M3 Onboard Charger 48 Amps

EValuatED

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#2
Yes there's this, leading us to conjecture that the M3 may offer 48A charging,

The Tesla statements that the LR will charge at 37 mph @ 40A, and,

The 2nd Gen Mobile Connector that is said will come with our M3s has max 32A (even if on a NEMA 14-50) -- so perhaps a lower cost (of manufacture) unit than the MS/X UMC or Corded MC.

I feel like we're still in anti-sell land -- what is the max charge rate for our future M3s? 48A or 40A?
 

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#4
No, they just won't confirm. Yet. They will have to when the configure opens to the first non-employees.
 

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#5

Scuffers

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#7
I'll put money on it has the very same onboard charger that the S&X do.

What they limit it to in SW is another story, much like the high power option on the S&X goes to some 72A (single Phase - 24A 3 Phase)
 
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#8
Onboard charger has three 16A modules connected parallely in US and not elsewhere (for 3-phase input).
If there is price reduction on base model, then likely one module will be missing. Don't know about 3-phase solution,
though other EV's often have 32A capability on one phase only. Maybe that.
 
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#10
Financially doing software locks is not wise. S/X is not sold in huge quantities. M3 will. And standard range version will sell more when enthusistic wave passes.
 
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#11
I wonder what charge rate will be when using gen 1 hpwc, i bought one second hand and my dip switch setting choices are different than gen 2.

I can set to 60amp dip switch for 48a charge on my gen1 hpwc (see first pic), yet no 48a-60amp option for gen 2 hpwc (see second pic)
 

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Scuffers

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#12
They are the same, just the way it;s written is different.

as I understand it, in the US, if you want 80A, you have to run a 100A breaker, etc (ie, de-rate the cct by 20%)

the wording used on the first is breaker the second is supply, the latter (supply) is actually what it will draw I would suggest (assuming the car can accept it).
 

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#15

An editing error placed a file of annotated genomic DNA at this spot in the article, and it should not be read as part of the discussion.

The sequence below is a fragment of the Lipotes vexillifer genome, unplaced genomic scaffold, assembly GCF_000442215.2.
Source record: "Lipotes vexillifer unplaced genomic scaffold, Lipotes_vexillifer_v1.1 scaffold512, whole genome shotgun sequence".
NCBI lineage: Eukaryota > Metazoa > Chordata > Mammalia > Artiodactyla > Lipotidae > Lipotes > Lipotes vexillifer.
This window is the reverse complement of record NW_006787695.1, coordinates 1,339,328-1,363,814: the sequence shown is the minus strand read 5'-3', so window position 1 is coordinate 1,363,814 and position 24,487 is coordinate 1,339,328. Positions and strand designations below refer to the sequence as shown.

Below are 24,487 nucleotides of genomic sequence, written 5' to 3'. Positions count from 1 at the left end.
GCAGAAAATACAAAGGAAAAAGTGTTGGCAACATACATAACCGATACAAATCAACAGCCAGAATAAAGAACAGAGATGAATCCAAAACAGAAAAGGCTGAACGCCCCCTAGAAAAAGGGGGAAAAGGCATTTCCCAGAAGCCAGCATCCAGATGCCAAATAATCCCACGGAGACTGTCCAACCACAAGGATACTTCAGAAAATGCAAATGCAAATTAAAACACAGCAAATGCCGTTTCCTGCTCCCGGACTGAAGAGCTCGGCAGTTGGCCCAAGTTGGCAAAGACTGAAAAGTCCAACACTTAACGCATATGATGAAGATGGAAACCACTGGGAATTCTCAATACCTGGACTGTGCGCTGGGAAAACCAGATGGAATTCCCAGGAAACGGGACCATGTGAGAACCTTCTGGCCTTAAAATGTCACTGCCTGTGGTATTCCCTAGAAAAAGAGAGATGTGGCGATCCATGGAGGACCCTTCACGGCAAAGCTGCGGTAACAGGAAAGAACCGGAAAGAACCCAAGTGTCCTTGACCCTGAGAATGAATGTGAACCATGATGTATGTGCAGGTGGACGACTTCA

48 amp charge current selected (I realize the car is supercharging at this time). Just more verification the onboard charger is 48 amps on the LR. Trevor verified this months ago but there still seemed to be some confusion on this board and others. The 2 best charging options will be the UMC on a 14-50 with 40amps in the US and 32 amps in Canada or a Wall Connector on a 60 amp breaker with up to 48 in both countries.
Sorry I'm not familiar with overseas charging.

img_0401-jpg.3242
 
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garsh

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#16
48 amp charge current selected (I realize the car is supercharging at this time). Just more verification the onboard charger is 48 amps on the LR.
As you say, the car is supercharging, therefore the on-board charger is being bypassed. So I don't really see this as verification of the max current for the onboard charger. Are you saying that this is a setting on the screen rather than a display of the current current (he says not-redundantly), and that it is not applicable to supercharging?
 

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#17
As you say, the car is supercharging, therefore the on-board charger is being bypassed. So I don't really see this as verification of the max current for the onboard charger. Are you saying that this is a setting on the screen rather than a display of the current current (he says not-redundantly), and that it is not applicable to supercharging?
Exactly. Same here, except not supercharging:


image-1-png.3246
 

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#19
Why would Tesla throttle the mobile connector to 32amps on a 14-50 connection? I put in 14-50 with a JuiceBox for my leased Focus EV specifically so that I could use all 40amps (10kWh) when I get the Tesla. i would hate to be on road trip using a 14-50 at only 32 amps.
 

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#20
Why would Tesla throttle the mobile connector to 32amps on a 14-50 connection? I put in 14-50 with a JuiceBox for my leased Focus EV specifically so that I could use all 40amps (10kWh) when I get the Tesla. i would hate to be on road trip using a 14-50 at only 32 amps.
derr...

so they can sell you an upgrade - same as they do with the S&M (and it's unlikely it's the Mobile Connector that's the limit, I bet it's SW controlling the on-board charger)